Katie Couric Marissa Meyer Yahoo

A TV heavyweight nests on a wobbly digital perch. What could go wrong?

After stints at CNN, NBC, CBS and ABC, maybe Katie Couric is going to Yahoo because there is simply nowhere else to go.

While reports Friday suggesting Couric is exiting her ABC News deal a year early to move to Yahoo shouldn’t be surprising considering the move has been rumored for months, that doesn’t make her impending arrival seem any less an awkward fit.

Sure, it’s going to make a good headline for Yahoo CEO Marissa Mayer, who may have scored her biggest coup since spending over $1 billion on Tumblr. Yahoo has teetered between media company and technology outfit for so long that the market may take the Couric pickup as the biggest indication in a long while that Mayer is still committed to the former.

But Yahoo has long had this tortured relationship with the establishment media world that dates back to the days when Hollywood vets like Terry Semel and Lloyd Braun prowled its Santa Monica hallways in hopes of bridging the worlds of entertainment and the Internet. It’s much easier said than done, and maybe only Netflix has really done it successfully after all this time.

Couric has always been admirably aggressive about experimenting with online video and social media, so this is no neophyte putting a toe in new waters. But the problem is she is still a fixture of the old media world. Regardless of how willing she is to shed her skin and embrace new ways, the world still mostly sees her in the over-familiar constructs of “anchor” and “talkshow host.”

Couric will no doubt be added to a list of other media luminaries Mayer has lured over to Yahoo like David Pogue and Megan Liberman, but she is of an entirely different stratosphere as a creation of TV, not the print world. And yet that could be what hurts her most. She is such a creature of a different and indelible medium that she simply can’t come alive again in the way that a digital-native personality with a news orientation, like a Philip DeFranco, could be.

Couric has already had plenty of exposure on Yahoo via its partnership with ABC News, and you can only assume that Mayer has the data that showed her site’s audiences are gravitating to her. Yahoo also has a variety of femme-skewing properties that are probably great cross-promotional opportunities.

But Yahoo has not shown any kind of consistent ability to support name-brand talent on its platform. In fact, the only thing that has truly worked is comedic series “Burning Love,” from Paramount’s Insurge Pictures and Red Hour Digital, which didn’t rely on big star power on its way to multiple seasons that graduated to TV via cable channel E! Then there’s the shortform video equivalent of Doritos like “Primetime in No Time” that Yahoo makes work on the cheap. Millions have munched all they want, and Yahoo just keeps making more of them (a third spinoff, “Late Night in No Time,”  quietly launched recently).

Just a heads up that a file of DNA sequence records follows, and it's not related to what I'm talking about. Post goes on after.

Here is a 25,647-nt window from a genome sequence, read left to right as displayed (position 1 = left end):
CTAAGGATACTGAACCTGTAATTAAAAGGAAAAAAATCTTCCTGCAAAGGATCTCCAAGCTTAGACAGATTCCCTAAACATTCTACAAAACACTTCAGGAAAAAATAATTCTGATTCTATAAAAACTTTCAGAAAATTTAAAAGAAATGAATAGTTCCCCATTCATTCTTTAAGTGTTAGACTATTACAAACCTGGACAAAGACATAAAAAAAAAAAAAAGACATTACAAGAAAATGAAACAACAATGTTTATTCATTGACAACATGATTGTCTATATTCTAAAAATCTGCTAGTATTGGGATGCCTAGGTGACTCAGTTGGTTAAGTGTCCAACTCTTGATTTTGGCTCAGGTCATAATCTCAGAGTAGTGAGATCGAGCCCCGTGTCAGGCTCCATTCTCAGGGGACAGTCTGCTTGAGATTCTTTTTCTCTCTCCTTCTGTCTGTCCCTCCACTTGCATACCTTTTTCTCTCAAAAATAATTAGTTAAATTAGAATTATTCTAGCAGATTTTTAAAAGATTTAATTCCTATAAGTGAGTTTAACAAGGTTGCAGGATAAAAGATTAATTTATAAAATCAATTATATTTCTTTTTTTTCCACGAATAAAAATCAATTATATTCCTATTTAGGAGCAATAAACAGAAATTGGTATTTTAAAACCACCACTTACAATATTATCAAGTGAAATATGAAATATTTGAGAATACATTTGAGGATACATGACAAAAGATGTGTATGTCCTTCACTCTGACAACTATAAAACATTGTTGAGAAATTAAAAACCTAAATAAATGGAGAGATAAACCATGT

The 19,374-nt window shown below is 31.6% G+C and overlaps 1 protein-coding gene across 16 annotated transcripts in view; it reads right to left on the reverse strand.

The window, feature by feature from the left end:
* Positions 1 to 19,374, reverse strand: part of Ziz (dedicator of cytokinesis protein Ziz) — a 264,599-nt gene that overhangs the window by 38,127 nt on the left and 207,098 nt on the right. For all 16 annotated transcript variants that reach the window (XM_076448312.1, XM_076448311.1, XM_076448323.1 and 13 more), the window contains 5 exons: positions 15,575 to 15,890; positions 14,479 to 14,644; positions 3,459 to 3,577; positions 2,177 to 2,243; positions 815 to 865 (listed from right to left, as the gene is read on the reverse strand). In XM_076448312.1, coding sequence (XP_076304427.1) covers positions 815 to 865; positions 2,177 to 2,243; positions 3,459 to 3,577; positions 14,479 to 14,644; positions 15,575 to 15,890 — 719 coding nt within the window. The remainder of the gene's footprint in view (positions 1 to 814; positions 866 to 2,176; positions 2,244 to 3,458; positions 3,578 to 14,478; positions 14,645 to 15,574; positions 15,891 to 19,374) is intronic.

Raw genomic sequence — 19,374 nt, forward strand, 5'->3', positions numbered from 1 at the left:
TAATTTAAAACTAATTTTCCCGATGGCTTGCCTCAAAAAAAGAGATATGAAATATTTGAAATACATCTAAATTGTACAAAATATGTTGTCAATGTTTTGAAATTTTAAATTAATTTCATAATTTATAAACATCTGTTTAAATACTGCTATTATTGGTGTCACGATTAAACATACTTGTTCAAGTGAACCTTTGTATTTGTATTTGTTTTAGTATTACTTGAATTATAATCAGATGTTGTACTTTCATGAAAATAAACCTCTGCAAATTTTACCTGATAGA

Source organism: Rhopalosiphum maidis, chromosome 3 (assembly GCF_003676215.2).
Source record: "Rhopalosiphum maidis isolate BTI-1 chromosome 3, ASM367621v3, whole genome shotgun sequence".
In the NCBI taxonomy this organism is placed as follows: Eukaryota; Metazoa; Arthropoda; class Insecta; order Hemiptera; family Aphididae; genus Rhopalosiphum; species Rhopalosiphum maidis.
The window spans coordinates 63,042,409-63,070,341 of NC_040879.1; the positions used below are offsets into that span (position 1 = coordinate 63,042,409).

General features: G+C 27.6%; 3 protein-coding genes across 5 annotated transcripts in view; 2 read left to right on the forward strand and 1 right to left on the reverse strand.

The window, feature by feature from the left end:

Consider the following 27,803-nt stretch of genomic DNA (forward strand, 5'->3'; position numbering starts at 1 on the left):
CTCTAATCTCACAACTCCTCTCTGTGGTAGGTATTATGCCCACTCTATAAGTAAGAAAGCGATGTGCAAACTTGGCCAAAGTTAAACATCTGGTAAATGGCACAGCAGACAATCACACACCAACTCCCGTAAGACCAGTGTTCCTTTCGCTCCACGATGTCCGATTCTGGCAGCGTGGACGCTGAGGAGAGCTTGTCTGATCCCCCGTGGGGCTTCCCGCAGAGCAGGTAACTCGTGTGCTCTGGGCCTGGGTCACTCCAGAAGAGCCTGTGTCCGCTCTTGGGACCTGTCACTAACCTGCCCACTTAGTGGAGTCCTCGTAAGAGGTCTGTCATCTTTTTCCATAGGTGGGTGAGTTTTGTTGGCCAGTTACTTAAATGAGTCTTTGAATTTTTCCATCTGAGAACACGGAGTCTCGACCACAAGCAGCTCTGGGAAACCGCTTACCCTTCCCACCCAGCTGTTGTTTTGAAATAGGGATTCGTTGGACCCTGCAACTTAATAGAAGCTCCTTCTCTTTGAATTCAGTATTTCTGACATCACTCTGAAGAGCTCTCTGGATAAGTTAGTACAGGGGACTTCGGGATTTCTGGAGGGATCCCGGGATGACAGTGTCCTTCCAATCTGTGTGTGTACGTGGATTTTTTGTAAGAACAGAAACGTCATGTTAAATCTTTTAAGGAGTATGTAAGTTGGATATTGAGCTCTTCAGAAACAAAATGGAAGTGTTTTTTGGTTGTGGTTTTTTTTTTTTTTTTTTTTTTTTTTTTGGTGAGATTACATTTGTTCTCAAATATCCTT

Portals like Yahoo and AOL have a marvelous ability to push significant amounts of traffic to virtually any content with placement on their still-prominent homepages. But that is not a strategy for the long term given those homepages are being visited in declining numbers. What’s more, these audiences aren’t the kind of consistently returning visitors that display the kind of engagement metrics advertisers care about.

This is going to be a real test to see if Yahoo can do what they’ve never really done well before: Justify the big bucks that no doubt had to be spent to get Couric with the kind of well-orchestrated promotional assault that will bring eyeballs. The kind of eyeballs that actually come back a second or third time, too.

In fairness to Couric, there may not be a news personality on planet Earth that any digital property can bring in that will truly move the needle in terms of traffic and revenues.

Still, you can’t help but root for Couric to finally figure out how to reinvent herself. It’s downright courageous of her to make a headfirst dive into a very uncertain future, not just at Yahoo but in any part of the digital landscape. Many of her cohorts would probably sooner retire than risk being seen as slumming it.

The upside is that if she can make it work, she’ll be seen as a visionary. It’s hard to see how that could come to pass, but that will make it seem all the more amazing if she pulls it off.

Maybe short of faking a conversion to conservatism to join the gang at Fox News Channel, she’s going to Yahoo because it’s the only move left to make.

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